The games join the John Hay Library’s rich collections of material on popular culture, and will be available online in May, and in the John Hay Library special collections reading room following the exhibition.

Dates: May 21 – October 11, 2019
Time: John Hay Library Hours
Location: John Hay Library, 20 Prospect Street, Providence, RI

Exhibit | Works from “A Global History of Art & Architecture”

A course with Professors Sheila Bonde and Lindsay Caplan

Examine models and artwork created by students in Sheila Bonde’s and Lindsay Caplan’s lecture course, “A Global History of Art and Architecture”, which presents art, architecture, and material culture from cave paintings to installation art.  The works exemplify forms studied in the class.

Dates: December 20, 2018 – May 31, 2019
TimeJohn D. Rockefeller, Jr. Library Hours
Location: John D. Rockefeller, Jr. Library, 10 Prospect Street, Providence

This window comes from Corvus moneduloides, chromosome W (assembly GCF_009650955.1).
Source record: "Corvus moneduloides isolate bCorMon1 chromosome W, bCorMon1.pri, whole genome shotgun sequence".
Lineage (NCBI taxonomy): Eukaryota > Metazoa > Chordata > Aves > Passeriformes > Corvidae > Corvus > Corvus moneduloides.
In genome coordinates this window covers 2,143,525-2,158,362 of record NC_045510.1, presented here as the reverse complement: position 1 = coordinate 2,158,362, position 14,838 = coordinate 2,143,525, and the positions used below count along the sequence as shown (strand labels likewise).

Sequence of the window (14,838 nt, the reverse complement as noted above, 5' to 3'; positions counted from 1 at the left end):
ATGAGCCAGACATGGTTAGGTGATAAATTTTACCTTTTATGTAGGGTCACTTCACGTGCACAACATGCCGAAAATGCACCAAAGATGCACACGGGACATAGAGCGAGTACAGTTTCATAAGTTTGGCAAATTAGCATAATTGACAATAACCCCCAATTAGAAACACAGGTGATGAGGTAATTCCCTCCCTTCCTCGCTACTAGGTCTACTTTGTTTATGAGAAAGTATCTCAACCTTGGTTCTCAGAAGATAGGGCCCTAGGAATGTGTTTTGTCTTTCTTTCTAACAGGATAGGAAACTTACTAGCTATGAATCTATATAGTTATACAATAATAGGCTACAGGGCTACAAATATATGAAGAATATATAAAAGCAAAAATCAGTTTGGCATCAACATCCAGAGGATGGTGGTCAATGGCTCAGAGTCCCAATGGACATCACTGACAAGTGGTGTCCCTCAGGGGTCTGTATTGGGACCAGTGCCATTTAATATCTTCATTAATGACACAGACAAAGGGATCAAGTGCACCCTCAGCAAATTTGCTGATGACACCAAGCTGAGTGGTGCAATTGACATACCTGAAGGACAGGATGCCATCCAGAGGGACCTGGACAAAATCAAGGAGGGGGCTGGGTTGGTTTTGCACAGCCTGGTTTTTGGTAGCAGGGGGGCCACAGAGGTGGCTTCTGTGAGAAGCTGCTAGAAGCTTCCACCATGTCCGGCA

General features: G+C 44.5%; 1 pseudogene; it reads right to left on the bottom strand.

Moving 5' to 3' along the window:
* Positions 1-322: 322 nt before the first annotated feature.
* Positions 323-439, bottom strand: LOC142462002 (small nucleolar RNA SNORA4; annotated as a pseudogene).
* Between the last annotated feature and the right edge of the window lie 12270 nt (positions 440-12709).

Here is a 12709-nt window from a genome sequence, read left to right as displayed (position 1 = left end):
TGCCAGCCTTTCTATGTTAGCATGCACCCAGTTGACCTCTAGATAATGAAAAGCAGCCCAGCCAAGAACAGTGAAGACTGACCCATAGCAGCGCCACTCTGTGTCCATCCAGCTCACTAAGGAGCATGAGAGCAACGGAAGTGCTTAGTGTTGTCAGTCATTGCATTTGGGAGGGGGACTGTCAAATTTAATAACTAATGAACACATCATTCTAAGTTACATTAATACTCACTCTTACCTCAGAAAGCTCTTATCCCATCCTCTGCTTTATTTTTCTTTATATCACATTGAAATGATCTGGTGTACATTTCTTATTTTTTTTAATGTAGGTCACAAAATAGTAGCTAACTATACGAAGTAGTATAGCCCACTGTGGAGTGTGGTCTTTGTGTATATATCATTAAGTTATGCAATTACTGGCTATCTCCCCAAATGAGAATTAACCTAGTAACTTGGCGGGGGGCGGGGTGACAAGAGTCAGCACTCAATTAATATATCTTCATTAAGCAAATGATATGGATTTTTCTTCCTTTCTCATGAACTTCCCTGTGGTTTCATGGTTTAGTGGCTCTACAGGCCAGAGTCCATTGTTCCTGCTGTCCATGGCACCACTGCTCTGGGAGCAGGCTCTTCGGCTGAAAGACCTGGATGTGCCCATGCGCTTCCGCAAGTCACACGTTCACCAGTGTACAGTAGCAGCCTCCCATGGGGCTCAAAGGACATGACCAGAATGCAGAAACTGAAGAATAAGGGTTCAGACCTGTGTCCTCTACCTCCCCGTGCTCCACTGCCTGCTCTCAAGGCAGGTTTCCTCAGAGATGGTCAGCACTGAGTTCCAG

Exhibit | Entwined: Botany, Art and the Lost Cat Swamp Habitat

The exhibit showcases the rich history of art and science in Providence and provokes you to consider the consequences of environmental change on local biodiversity.  Premiering original watercolors of plants by Edward Peckham together with matching specimens from the Brown University Herbarium, collected by William Bailey and others, explore the lost Cat Swamp habitat of the Wayland and Blackstone neighborhoods on the East Side.

This exhibition is the collaborative work of the Brown University Herbarium, Rhode Island Historical Society (RIHS), Rhode Island Wild Plant Society (RIWPS), and John Hay Library.

Opening reception:  Thursday, January 10th, 4-6 PM

Dates: January 10 – April 30, 2019
Time: John Hay Library Hours
Location: Exhibition Gallery, John Hay Library, 20 Prospect Street, Providence

Exhibit | Transcultural by Design: Iranian Ceramics

Transcultural by Design: Iranian Ceramics from the Minassian Collection
Curated by Rhodes Scholar Rhea Stark ‘18.5.

From where exactly do the Islamic arts originate is the question at the center of this exhibition. While the answer perhaps seems intuitive— the Islamic Middle East—the reality is far more complex. The Islamic arts have from their beginnings existed in circulation and conversation with an array of work originating in China, India, and Europe.

Explore Iranian ceramics from the Joukowsky Institute of Archaeology’s Minassian Collection and learn about their transcultural aesthetic references.